We listen to music, watch films and play games. For this, we have the best headphones, sound systems and computers. What shouldn’t be missing: the feeling. Picture quality in particular has developed in giant steps over the last few years. For many, it now plays a major role whether a film is played in HD, UHD, 4K or even 8K. The same applies to sound systems, which are even capable of reproducing differences in height. But what about the real feeling? Only in the rarest cases we can physically feel content. Haptic feedback offers one possibility for this.
Haptic feedback means all physical feedback that we can feel. For example, if you get a phone call and your phone vibrates, the vibration is haptic feedback. The same applies to the vibration of a controller while gaming.
Yes, everyone who owns a mobile phone with a vibrating alarm already uses haptics on a daily basis, for example to register the receipt of messages. Even typing on a keyboard represents a haptic feedback at the moment the respective key jumps up again. It gives the user the feedback: You have successfully pressed me.
For an immersive experience, all human senses should be engaged as much as possible. Currently, there are mainly high-quality technologies that allow us to see and hear content. Haptic feedback is a way to integrate touch as an additional sense. This is not only interesting for entertainment lovers, but also for people who can hear less or not at all (see also: How the Deaf Community perceives music).
Haptic feedback means any kind of feedback that we can feel. This is where our largest sense organ comes into play: the skin. Through the sense of touch we perceive, for example, the texture of surfaces, external stimuli such as pain or cold, but also movements.
In the electronics and entertainment industry, haptic feedback (also known as force feedback) is becoming increasingly important. But integrating the sense of touch is by far not a new invention. Here are some examples where you’ve probably experienced haptic feedback yourself:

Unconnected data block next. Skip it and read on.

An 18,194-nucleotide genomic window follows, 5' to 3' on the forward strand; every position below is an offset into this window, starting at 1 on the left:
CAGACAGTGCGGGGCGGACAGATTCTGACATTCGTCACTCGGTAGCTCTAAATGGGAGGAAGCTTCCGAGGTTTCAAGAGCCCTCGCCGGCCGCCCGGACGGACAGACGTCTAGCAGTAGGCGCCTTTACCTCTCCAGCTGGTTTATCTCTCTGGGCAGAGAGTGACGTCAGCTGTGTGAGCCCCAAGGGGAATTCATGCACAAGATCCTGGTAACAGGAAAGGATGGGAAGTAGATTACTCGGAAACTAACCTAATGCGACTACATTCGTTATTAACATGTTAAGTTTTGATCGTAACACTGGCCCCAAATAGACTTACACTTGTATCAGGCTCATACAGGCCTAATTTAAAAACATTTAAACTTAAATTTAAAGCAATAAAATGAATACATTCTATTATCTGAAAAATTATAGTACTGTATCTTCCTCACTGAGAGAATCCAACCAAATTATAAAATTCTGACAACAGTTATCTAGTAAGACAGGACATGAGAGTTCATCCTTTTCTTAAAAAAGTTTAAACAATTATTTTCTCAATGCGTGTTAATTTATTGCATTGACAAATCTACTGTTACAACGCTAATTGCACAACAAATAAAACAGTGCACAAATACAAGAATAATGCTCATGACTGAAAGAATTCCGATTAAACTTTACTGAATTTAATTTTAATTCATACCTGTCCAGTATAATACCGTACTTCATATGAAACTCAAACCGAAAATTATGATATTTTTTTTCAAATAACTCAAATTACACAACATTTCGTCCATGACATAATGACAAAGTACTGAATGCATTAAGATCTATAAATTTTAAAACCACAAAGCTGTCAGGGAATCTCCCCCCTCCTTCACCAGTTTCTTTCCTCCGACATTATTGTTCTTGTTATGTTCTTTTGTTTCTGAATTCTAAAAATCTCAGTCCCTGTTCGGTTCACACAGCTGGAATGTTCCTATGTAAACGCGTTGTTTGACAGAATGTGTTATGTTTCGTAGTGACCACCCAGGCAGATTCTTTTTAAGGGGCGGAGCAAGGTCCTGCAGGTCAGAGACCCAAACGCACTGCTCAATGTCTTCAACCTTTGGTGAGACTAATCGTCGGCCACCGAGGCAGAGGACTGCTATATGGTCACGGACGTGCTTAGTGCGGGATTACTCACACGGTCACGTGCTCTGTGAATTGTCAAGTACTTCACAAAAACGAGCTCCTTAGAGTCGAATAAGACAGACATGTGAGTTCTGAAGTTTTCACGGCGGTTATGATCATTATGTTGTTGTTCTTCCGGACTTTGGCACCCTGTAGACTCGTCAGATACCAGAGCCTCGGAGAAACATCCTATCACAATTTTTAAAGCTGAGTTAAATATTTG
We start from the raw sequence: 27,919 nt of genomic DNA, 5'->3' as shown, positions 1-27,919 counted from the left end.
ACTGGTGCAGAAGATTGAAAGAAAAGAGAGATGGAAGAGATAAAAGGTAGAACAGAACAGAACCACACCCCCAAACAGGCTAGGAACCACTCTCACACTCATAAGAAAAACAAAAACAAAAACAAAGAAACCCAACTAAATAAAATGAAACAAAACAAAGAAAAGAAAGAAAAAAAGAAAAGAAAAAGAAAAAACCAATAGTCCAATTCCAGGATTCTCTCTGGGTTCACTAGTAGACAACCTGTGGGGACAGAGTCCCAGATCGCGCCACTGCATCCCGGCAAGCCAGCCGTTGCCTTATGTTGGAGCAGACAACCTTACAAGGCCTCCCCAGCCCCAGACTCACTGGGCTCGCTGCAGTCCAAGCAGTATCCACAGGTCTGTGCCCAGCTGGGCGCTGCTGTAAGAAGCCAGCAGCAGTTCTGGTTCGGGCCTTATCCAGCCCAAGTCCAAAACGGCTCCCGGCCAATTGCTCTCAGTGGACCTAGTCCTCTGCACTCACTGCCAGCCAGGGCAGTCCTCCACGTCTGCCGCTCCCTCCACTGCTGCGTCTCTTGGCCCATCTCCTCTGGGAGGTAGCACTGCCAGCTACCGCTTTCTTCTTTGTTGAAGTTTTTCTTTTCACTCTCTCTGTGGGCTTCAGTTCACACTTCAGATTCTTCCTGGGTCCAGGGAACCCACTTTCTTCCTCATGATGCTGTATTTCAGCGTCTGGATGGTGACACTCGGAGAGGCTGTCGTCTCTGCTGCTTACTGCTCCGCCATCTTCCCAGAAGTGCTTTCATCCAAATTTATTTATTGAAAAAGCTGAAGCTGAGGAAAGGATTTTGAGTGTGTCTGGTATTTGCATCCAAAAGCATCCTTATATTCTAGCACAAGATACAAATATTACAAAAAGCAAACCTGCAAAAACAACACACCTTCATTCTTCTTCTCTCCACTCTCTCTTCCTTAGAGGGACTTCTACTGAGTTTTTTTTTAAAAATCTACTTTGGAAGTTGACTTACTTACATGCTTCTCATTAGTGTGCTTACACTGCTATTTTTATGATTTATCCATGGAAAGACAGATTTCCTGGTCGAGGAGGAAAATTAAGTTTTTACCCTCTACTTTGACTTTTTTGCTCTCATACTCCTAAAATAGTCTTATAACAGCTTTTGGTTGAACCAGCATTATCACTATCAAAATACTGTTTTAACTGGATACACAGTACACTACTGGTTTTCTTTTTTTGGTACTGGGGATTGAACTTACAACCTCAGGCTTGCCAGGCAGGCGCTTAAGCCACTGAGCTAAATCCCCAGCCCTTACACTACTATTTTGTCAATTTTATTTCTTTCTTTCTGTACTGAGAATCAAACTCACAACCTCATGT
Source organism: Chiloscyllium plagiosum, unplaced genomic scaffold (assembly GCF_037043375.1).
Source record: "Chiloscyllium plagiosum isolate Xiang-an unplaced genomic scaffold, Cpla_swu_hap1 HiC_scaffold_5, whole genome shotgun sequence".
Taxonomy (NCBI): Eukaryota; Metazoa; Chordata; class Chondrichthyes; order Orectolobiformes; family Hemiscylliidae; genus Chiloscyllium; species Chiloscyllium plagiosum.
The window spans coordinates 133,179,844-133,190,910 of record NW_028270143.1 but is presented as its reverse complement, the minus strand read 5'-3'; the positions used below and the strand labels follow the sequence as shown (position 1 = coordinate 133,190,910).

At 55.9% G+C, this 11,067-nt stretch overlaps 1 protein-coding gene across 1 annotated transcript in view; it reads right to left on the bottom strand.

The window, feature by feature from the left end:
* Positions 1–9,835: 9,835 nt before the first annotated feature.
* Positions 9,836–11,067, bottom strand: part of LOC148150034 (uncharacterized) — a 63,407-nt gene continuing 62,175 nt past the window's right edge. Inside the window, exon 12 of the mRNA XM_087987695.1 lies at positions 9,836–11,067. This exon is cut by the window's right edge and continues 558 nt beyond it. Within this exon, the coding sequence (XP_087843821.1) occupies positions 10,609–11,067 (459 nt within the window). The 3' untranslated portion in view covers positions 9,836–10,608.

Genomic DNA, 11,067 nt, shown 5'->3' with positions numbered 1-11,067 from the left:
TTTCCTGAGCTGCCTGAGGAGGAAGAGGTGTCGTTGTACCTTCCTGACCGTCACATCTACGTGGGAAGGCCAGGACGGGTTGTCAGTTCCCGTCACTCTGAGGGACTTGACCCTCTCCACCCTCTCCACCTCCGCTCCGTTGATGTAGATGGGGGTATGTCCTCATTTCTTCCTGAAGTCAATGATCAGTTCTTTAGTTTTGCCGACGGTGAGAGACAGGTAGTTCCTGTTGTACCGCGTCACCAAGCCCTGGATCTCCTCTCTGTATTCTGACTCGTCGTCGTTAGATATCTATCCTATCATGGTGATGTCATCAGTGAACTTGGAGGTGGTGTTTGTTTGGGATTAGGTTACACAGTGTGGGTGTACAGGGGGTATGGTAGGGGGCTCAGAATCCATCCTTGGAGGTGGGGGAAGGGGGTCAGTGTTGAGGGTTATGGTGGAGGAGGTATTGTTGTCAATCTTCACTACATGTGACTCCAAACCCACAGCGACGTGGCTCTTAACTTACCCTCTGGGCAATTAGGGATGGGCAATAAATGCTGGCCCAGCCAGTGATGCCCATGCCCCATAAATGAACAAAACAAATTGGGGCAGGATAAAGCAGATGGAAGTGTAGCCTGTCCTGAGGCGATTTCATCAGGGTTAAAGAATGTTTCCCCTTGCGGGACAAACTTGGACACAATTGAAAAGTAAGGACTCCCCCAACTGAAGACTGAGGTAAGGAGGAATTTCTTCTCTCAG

So you see: Even though you may not have known it yet, haptic feedback is already an integral part of everyday life for most of us.
There are many products on the market that are specially adapted to the needs of gamers: Mice, keyboards, screens, chairs, even certain foods that are supposed to provide the most important nutrients as well as energy.
In addition, many gamers want an experience that is as close to reality as possible. The next step towards this can be designed by integrating another human sensory organ into the experience.
In the past, some manufacturers have already integrated the sense of touch into the gaming experience. Well-known examples include the Rumble Pak for the Nintendo 64, which lets the controller vibrate, or the Dualshock controller of the Playstation 4. In 2020, the Playstation 5 came out, and its new Dual Sense Wireless controller works even more specifically with haptic feedback than before. This is because the PS5’s controller has adaptive triggers that, for example, specifically counteract when the player stretches a bow in the game. The player then feels resistance as if he was trying to shoot an arrow with the help of a bow in real life.
So by using haptic feedback and thus integrating the sense of touch, the gaming experience becomes even more real. You are immersed in the game, feel collisions, shots or resistance. This effect – the deep involvement in digital worlds – is called immersion.
The Feelbelt also works with haptic feedback. Ten impulse generators built into the inside of the belt give you feedback on your game/song/movie. The special feature: The pulse generators not only distinguish between “yes” and “no” – i.e. whether they give you feedback or not – the intensity of the feedback also varies. So the harder you hit a wall in the game, the more strongly the Feelbelt makes you feel it.*
The Feelbelt is also able to differentiate between directions: If a dinosaur passes you on the left in the game, you will also feel the Haptic Feedback 2.0 in the left half of your body.*
But the Feelbelt is not only suitable for gaming. It also proves its full strength when listening to music. The Feelbelt can reproduce the entire frequency spectrum of the human auditory system (and beyond) from 10 to 20,000 Hz through haptic feedback. It distinguishes between high and low tones:
The joystick or app can be used to control the volume of the content as well as the intensity. In the app, you can also switch between different modes such as gaming or bass. In addition, free updates for your Feelbelt appear regularly in the app, so that your firmware always stays up to date with the latest developments.
The Feelbelt supports you in experiencing your games, favourite songs and films even more intensively and immersively. Because through haptic feedback – more precisely through Haptic Feedback 2.0 – you can not only see and hear your content, but now also feel it.
*depending on the sounds in the game – the Feelbelt converts the sounds into haptic feedback